I had made big plans for Akili’s homecoming. I had flown to San Diego, had a suite overlooking the Pacific Ocean, his family and friends would join us. A month earlier I mailed him an expensive outfit including undergarments and shoes. I wanted him to feel like a king once he got off that bus. When the bus pulled up to the Greyhound bus station I walked over to the bus, two guards got out and had me sign a paper releasing him to me. [Wow, I just thought about that that’s deep. I mean like he was a piece of property, but like a slave in Akili’s words] When we got back to the hotel his family and friends arrived crowding the suite to overflowing onto the large terrace. I hadn’t expected so many people. Though he was glad to see people he hadn’t in over 25 years I believe now he was overwhelmed. As a matter of fact, I had to ask his brother to tell everyone it was time to leave.
We spent the next couple of days eating, walking, and hanging out by the ocean before we left for home. We had purchased a condo and had it totally renovated. I had sent him some photos but had left some out just to give him something different to look at when he arrived. Like the large oversize bathtub big enough for two and the large shower area with a waterfall flowing from the ceiling. I wanted our place to make him quickly forget where he had spent the past 25 years. [Now that I reflect on that thought I realize how foolish that was to think.]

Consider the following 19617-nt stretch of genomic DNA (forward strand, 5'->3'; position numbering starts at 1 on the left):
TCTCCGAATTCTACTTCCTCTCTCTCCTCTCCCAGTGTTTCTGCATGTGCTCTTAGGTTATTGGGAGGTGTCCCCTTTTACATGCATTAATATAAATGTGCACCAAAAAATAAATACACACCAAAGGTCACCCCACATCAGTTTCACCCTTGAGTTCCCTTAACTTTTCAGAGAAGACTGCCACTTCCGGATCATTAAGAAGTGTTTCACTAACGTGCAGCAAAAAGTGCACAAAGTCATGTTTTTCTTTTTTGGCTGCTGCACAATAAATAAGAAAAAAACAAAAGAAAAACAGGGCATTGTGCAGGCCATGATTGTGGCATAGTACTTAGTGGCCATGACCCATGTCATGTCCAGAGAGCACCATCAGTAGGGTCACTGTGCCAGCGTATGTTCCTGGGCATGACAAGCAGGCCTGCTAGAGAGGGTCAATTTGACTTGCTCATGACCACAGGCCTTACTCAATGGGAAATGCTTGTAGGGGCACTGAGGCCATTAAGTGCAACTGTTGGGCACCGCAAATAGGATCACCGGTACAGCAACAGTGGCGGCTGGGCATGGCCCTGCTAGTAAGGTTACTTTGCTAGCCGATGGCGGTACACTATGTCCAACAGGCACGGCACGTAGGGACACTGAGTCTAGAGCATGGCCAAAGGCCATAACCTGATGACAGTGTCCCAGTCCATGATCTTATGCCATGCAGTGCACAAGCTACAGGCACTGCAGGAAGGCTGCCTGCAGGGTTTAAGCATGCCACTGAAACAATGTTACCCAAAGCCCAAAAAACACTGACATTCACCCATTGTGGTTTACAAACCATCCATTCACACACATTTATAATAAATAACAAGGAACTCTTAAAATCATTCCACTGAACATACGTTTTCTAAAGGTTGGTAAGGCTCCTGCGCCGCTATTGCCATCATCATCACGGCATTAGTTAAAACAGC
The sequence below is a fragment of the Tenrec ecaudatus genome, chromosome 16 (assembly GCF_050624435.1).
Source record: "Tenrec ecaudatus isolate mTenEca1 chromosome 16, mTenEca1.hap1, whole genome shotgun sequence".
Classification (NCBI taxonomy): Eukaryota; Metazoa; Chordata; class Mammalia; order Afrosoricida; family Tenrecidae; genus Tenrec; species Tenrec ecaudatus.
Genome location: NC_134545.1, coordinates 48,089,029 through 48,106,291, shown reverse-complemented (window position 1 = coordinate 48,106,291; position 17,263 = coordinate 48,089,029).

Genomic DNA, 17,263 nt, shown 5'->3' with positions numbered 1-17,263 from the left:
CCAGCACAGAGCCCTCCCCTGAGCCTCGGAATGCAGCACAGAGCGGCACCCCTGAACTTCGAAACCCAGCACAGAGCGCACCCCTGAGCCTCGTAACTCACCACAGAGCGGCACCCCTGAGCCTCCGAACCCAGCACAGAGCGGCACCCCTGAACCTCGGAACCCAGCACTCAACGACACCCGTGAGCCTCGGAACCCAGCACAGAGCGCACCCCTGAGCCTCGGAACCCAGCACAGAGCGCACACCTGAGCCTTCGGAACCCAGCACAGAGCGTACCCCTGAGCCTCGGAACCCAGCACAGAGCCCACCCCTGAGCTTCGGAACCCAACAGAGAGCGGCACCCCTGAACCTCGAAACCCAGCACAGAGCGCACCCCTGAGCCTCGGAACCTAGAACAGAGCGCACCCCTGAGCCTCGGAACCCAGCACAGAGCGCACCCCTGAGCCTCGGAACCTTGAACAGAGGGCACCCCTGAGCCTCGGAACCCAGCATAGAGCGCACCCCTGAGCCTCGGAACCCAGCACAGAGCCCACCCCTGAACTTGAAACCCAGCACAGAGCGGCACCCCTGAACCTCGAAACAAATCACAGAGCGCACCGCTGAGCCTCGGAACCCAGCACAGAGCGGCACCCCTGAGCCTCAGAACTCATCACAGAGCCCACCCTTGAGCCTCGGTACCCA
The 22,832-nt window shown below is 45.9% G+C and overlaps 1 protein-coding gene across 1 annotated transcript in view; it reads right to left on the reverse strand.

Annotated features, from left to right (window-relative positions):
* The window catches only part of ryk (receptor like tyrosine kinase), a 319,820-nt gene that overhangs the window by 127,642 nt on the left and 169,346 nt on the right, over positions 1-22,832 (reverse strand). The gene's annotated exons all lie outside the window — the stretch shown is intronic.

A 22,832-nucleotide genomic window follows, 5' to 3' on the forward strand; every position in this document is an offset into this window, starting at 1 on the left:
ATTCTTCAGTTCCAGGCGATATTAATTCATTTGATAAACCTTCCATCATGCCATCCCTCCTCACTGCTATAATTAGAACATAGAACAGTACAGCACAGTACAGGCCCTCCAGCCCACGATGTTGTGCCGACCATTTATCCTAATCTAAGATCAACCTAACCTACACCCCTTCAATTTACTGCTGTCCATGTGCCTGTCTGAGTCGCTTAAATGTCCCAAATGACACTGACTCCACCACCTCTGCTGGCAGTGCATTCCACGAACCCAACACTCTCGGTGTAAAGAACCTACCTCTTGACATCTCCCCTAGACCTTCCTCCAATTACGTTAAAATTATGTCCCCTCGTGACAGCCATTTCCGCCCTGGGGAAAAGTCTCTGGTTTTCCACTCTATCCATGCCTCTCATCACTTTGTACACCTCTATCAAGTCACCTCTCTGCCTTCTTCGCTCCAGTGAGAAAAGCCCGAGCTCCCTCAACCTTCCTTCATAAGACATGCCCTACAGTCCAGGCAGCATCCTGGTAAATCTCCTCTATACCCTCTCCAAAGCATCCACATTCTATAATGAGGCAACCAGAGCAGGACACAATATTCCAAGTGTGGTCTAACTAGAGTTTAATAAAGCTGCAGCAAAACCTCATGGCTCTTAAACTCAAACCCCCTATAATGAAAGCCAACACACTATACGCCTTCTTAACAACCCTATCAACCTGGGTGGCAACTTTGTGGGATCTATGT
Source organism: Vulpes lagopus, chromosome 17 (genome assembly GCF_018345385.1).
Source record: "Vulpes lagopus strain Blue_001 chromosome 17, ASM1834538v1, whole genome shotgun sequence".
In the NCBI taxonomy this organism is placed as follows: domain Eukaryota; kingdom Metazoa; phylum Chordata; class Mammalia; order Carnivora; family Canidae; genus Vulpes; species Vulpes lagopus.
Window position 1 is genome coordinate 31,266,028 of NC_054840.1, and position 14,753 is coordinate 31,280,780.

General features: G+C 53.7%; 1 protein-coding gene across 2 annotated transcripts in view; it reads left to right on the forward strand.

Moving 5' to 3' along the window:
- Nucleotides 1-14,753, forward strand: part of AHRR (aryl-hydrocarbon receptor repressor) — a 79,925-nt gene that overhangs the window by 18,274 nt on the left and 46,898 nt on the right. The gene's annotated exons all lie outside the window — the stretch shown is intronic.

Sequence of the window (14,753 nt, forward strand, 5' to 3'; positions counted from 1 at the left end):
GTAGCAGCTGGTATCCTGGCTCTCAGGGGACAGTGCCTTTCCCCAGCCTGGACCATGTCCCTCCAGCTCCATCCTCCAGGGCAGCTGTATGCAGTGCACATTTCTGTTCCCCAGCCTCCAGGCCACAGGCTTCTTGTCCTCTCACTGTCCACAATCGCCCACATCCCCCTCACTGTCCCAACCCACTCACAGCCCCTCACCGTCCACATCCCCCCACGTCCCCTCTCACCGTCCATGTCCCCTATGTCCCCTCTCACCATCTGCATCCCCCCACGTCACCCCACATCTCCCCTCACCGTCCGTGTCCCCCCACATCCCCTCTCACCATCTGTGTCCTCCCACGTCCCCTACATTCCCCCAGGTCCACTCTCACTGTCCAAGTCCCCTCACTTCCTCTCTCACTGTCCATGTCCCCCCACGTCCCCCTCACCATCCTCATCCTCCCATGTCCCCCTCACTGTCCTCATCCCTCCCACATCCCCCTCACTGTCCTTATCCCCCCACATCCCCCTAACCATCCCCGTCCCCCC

God’s favor was on our lives as everything felt in place so quickly. Akili was enrolled in a trade school and had a job paying twenty-two dollars an hour. [Imagine that someone coming straight from prison enrolling in school and getting paid $22 an hour. I say this because in most places people are only earning minimum wages under $9].
I thought we were on top of the world. We had a great relationship in all areas I THOUGHT. After about six months things started to shift. One day he called and said he needed time to himself. He was going to ride to the park. I was surprised but tried to be understanding. I knew he was having some issues with his supervisor at work. Hours went by and he wasn’t answering his phone. I had no idea where he could be. He really didn’t know anyone. It was after midnight when he finally arrived. I tried not to flip out. Being a woman I thought he might have been with another woman so I started questioning him.
Over the course of several weeks, he was staying out late or not coming home at all. When confronted the truth came out he was using drugs this included smoking cigarettes and a vapor. My world literally and figuratively felt like it ended. I told him early in our relationship I didn’t want to be with anyone using drugs and he assured me he was not into drugs. I will not get into all the nightmares I endured over the course of eight months before he decided to go to rehab.
It was there that he learned that most of the issues that lead him to using drugs were due to him experiencing of Post-Incarceration. Stay tune for part two.